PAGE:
As you’ve undoubtedly noticed by now, I like buying custom pieces for my dioramas (here and here). I find they add a dash of realism to Eve’s world, while simultaneously offering a little support to the skilled artisans that create them. That being said, custom pieces, or even pieces that don’t rely heavily on plastic, can be quite expensive. For those that prefer to be a bit more frugal, you can transform your generic, plastic pieces with a quick, budget-friendly makeover. The items I’m up-cycling in this post are all small, but this method works with larger furniture pieces as well.
What you need:
* Cardboard for your work surface. It’s easy to transport, without having to lift each individual item.
* Paper towels or fiber cloth. Toilet or tissue paper won’t work, you’ll end up with it stuck to your newly painted surfaces.
* Large nail file
* Wire cutters or an xacto knife. Both work, but I’m clumsy and feel more comfortable with clippers.
* Acrylic paint in the colors you want for your finished product. I used black and bronze gloss.
* Two paint brushes. Smaller areas or areas that need more detail will need a smaller brush.
* Plastic or latex gloves. I’m a very messy painter.
* Glossy varnish. I got a spray can as I find it’s easier to work with.
* An open outdoor area for things to dry. You do not want to be in the same room as drying varnish.
* A face mask. You don’t want breathe the fumes from the varnish.
I started with a grey, matte muffin tin, a “Barbie pink” plate, and an equally pink hair dryer.
Both the muffin tin and the plate had some kind of plastic protruding from them, I assume this is to hold them in position in official Barbie dioramas, or perhaps allow them to be held by dolls more easily. Whatever the case, I’m not a fan, so I removed them. I used the clippers, but I had to be gentle to avoid cracking the items. Once the larger chunks were removed, I smoothed over the rough area with the nail file. This is going to cause little plastic bits to cling all over your items, just rinse them and let them dry before continuing.
The next step was where things got really messy; I gave the items a once over on one side with the black, acrylic gloss and set them aside to dry. For my particular brand of paint it takes about fifteen minutes for them to be all set; not all brands are the same, so be sure to check your container. Once dried, I could see how uneven the coats were, so I gave each piece a second coat, let them fully dry again, and repeated for the opposite side.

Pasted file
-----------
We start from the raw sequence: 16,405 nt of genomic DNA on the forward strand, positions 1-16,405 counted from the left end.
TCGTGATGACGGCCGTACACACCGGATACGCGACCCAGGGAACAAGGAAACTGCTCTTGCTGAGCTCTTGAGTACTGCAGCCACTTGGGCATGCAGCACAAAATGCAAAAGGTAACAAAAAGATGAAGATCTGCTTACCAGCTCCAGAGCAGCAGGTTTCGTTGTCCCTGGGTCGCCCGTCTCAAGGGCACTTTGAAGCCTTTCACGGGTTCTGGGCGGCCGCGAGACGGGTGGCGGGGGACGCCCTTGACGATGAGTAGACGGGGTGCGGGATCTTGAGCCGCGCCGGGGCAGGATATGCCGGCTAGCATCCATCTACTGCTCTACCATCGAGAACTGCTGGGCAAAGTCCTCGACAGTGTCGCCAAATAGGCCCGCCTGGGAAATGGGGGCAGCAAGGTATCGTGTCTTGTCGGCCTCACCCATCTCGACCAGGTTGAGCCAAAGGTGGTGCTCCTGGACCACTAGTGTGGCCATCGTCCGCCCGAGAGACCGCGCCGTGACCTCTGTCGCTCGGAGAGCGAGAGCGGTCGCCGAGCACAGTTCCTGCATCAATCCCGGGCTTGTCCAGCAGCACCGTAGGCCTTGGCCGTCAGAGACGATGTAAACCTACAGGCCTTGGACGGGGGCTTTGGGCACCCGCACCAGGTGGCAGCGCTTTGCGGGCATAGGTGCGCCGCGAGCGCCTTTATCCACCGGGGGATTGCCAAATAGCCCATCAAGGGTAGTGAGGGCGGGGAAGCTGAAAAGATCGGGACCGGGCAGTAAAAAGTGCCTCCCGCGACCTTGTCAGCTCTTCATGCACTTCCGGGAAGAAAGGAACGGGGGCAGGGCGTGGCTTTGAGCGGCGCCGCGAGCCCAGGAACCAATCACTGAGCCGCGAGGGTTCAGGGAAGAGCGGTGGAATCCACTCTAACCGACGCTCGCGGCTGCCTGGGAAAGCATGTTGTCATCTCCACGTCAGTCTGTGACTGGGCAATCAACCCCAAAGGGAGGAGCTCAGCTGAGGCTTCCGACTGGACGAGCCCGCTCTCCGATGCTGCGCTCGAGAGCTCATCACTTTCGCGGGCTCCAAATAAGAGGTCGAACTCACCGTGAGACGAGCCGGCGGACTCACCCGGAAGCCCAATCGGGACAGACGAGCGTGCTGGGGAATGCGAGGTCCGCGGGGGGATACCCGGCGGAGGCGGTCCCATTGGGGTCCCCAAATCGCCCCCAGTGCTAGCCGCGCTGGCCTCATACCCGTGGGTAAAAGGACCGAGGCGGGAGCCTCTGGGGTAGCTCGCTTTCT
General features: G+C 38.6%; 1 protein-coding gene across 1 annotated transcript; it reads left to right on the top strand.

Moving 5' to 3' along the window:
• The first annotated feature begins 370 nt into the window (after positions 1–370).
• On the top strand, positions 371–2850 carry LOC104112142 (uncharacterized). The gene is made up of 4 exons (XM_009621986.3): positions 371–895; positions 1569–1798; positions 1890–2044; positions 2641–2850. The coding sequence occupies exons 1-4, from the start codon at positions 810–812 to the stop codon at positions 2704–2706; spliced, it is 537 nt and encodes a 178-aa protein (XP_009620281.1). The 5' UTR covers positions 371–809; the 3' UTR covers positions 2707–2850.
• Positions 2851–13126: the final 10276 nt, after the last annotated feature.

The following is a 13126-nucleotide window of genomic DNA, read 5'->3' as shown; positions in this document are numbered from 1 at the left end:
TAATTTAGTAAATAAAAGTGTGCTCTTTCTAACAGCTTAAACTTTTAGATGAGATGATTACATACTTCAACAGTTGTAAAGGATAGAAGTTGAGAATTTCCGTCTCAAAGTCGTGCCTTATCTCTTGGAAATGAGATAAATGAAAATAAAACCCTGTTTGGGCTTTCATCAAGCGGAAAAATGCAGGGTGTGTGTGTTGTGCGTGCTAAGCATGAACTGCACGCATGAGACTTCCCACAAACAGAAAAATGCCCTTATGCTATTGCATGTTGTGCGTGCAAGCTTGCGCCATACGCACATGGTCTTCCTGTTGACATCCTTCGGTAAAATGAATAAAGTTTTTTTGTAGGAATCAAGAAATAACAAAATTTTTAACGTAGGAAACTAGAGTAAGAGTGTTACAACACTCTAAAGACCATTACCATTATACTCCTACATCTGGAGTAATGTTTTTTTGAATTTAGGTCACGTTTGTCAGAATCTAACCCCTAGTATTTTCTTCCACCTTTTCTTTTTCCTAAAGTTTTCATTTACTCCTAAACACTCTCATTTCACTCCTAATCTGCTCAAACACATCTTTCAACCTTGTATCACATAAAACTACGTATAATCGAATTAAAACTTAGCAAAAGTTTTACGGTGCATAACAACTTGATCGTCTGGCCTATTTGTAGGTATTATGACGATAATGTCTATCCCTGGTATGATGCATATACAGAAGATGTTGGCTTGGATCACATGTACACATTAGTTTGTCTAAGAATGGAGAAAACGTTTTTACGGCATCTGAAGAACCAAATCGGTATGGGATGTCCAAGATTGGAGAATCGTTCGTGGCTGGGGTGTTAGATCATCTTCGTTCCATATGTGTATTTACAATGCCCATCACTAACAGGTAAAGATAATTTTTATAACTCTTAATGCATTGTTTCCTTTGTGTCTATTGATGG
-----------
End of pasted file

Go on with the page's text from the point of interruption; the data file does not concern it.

I wanted the hair dryer to remain a solid black, so I left it to the side for this next part. My plan for the muffin tin and the plate was to age them bit, making them feel more used and antique. I dipped my second brush into the bronze gloss and wiped most of it onto a paper towel, pushing the brush down so the bristles splayed in different directions, and continued until there was very little paint left with each stroke. Then I went over each item quickly, leaving traces of the bronze. Now, if you feel there’s too much bronze, simply wipe away some of it with a dry paper towel or fiber cloth. Don’t be too rough, or you could remove more than you intend.
When I was satisfied with the appearance, keeping my gloves on, I took my cardboard to my outdoor area and put on my mask; this is where things get stinky! The instructions on my varnish may be different than yours, so be sure to read over them. If you’re also using an aerosol, I suggest a quick, light spray on one side. I found that I needed to move them right after spraying them, otherwise they stick to the surface where they were sprayed. Moving them just an inch or so away from the sprayed area should suffice, and you want to move quickly as they’re very sticky, and will adhere to your gloves if you’re not quick enough. Once re-positioned, leave them to dry fully. Some varnishes dry at different rates, so be sure to check your container. Once dried, repeat this step on the opposite side. If they are sticky, or cling to your gloves at all when you try to rotate them, they’re not done drying.
Once fully dry, I ran the pieces under the tap with warm water and a little hand soap. If you do this, please be gentle, otherwise you may strip off some of your makeover. As you can see with the plate (above), I was a little too rough when I rinsed it, and had to give it a slight retouch. Thankfully, it won’t be noticeable in most pictures, as I won’t be zooming in quite so much.
I “tested” this method a few other times, but didn’t think to take “before” pictures to compare them.
Eve’s laptop was upgraded with two coats of black gloss paint, varnish, and a small sticker as the screen. I debated whether or not to give the outer area a bit of bronze paint for a cool, steampunk vibe, but with the surface being mostly smooth, it probably would have just given highlights to the barbie logo.
I think the end result with the laptop was pretty nice, but it was my second test that sold me on the use of additional colors. I decided to take a matte, grey Barbie pan and transform it into a cast iron pan. This was incredibly easy due to the texture inside the pan, and it’s actually my favorite result thus far. I’m pleased to say I have a lot more where this came from, and I’m going to continue playing around and testing.
I hope you enjoyed this little tutorial. Did you try this, or do you have any tips for upcycling Barbie goods? Let me know in the comments below.